London's Secret Tunnels, Used to Hide Art During WWI, Open for Ride-Throughs
London's Postal Museum opens to the public July 28th.
Mail Rail at The Postal Museum. Picture by Miles Willis. Images courtesy The Postal Museum
During the First World War, in order protect art treasures from German attack, English museum administrators worked with the country's national postal service to store precious artworks in a network of subway tunnels 70' below street level. Now, you can take a ride through the historic Mail Rail when you buy tickets to London's Postal Museum opening July 28th.
Roughly 100 years ago, the Post Office in London started utilizing a secret labyrinth of narrow tunnels, 6.5 miles long, to safely transport letters, parcels, and postcards through the city. At its peak, the Mail Rail system operated 22 hours a day and employed 220 staff that moved more than four million letters daily. The network of tunnels criss-crossed tube lines and linked six sorting offices with mainline stations at Liverpool Street and Paddington. The underground Mail Rail operation was so covert that museums like the Tate, British Museum and National Portrait Gallery deemed it safe enough to store their most precious artworks. According to representatives for the Postal Museum, the British Museum once even used the tunnels to store the Rosetta Stone.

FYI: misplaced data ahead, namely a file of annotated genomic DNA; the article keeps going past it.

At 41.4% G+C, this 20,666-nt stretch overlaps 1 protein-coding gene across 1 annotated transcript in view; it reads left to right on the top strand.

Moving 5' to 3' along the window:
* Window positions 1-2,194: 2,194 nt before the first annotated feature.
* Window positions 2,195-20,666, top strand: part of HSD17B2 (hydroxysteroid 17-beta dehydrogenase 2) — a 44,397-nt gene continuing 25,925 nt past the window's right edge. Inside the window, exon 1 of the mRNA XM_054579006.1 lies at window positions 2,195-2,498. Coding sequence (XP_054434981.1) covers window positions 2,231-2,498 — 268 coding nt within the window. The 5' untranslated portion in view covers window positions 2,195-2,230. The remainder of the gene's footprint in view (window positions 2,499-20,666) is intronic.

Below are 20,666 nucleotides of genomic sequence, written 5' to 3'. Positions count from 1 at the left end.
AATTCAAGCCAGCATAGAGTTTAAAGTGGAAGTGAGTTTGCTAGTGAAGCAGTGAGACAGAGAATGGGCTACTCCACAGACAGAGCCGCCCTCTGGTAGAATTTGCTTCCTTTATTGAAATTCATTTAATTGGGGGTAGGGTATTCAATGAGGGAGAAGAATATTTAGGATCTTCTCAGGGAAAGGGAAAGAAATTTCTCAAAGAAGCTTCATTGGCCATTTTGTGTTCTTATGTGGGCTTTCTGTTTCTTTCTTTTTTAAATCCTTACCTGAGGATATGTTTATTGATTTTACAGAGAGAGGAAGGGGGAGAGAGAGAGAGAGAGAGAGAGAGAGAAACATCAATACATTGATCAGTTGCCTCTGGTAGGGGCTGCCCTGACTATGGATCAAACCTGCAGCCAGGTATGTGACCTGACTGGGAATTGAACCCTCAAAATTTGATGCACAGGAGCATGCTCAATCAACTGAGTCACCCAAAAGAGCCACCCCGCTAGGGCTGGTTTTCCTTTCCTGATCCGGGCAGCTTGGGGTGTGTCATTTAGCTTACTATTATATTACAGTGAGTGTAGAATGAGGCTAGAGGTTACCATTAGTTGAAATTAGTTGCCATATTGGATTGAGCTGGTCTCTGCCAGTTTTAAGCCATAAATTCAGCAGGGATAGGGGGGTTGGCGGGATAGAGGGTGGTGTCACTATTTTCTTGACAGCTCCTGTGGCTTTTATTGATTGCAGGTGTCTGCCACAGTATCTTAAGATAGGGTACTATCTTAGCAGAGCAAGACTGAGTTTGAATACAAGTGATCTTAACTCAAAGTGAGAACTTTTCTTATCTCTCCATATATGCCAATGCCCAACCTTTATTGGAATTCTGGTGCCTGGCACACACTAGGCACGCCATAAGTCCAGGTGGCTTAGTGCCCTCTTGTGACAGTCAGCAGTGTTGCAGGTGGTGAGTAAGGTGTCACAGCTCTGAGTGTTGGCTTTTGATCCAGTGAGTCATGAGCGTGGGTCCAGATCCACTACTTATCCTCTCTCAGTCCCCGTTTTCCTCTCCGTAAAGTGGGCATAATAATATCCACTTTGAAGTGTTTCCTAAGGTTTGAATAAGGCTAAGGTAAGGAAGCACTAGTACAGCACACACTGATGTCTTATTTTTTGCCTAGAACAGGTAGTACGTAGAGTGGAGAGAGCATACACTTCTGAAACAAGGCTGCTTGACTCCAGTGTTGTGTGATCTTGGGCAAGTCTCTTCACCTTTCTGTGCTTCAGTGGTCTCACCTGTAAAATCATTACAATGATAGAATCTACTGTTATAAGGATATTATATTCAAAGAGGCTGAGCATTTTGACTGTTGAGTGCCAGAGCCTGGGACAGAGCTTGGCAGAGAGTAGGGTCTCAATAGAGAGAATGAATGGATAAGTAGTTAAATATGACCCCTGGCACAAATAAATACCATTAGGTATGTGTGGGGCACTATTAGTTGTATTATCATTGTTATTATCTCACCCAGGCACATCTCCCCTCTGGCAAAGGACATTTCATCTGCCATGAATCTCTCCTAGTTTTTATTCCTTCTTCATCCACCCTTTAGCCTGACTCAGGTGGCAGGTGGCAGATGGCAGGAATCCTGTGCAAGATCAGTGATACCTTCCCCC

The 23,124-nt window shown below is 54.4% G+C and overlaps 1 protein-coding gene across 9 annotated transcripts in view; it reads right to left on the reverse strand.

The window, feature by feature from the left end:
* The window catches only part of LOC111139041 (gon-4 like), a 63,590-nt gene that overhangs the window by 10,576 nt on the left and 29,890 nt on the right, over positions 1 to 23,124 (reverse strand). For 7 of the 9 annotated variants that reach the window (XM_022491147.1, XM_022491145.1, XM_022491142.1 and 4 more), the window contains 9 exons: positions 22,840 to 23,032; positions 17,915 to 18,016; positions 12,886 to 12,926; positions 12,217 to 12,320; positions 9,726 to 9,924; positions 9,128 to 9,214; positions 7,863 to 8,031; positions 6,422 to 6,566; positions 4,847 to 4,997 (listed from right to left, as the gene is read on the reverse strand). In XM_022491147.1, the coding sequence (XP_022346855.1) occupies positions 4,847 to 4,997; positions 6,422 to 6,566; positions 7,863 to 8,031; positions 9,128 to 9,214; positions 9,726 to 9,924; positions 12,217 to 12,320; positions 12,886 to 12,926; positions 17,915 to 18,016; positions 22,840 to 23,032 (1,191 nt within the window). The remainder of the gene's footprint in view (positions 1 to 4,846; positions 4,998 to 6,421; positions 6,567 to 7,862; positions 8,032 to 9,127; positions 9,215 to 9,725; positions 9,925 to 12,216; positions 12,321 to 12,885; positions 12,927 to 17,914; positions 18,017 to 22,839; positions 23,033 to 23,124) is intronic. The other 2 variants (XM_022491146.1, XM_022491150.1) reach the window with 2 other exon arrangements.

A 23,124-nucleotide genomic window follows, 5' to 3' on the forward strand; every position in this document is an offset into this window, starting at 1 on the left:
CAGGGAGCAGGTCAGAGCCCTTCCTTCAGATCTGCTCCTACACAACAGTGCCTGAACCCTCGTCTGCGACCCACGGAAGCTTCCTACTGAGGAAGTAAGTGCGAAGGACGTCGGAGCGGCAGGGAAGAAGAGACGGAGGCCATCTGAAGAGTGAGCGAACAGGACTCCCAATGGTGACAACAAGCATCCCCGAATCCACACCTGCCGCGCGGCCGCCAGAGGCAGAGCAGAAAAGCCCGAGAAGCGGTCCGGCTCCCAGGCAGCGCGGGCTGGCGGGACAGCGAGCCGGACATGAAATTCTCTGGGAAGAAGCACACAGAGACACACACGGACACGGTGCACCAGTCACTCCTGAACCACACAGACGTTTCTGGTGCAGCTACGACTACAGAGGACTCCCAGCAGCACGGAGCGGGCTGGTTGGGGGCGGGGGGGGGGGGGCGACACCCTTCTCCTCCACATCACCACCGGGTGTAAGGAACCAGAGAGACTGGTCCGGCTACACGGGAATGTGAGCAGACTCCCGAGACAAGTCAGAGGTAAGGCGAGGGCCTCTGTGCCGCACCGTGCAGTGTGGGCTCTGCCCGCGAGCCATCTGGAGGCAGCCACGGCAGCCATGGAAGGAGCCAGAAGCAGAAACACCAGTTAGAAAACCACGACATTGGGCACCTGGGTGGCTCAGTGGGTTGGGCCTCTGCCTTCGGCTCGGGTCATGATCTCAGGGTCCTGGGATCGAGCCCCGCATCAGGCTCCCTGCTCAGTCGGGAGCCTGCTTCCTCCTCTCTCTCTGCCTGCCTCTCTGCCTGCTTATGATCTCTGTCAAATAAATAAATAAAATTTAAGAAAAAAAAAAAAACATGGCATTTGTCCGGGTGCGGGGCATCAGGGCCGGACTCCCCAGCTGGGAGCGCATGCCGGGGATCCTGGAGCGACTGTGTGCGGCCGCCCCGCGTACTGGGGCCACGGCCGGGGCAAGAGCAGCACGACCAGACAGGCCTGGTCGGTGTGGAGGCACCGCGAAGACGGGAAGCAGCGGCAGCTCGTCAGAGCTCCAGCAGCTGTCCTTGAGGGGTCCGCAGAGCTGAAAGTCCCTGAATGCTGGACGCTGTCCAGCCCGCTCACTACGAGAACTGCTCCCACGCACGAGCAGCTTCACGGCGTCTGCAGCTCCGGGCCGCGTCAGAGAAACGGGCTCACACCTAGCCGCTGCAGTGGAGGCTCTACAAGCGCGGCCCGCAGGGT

Visitors to the new Postal Museum will be able to ride through the abandoned tunnels aboard trains modeled after those used by the Post Office in 1987. The ride is supplemented by an audiovisual presentation that delivers a brief history about the service and its legacy. Above ground, guests walk through a number of creative exhibits that highlight the history of communication in Britain and around the world.
Learn more about the museum here.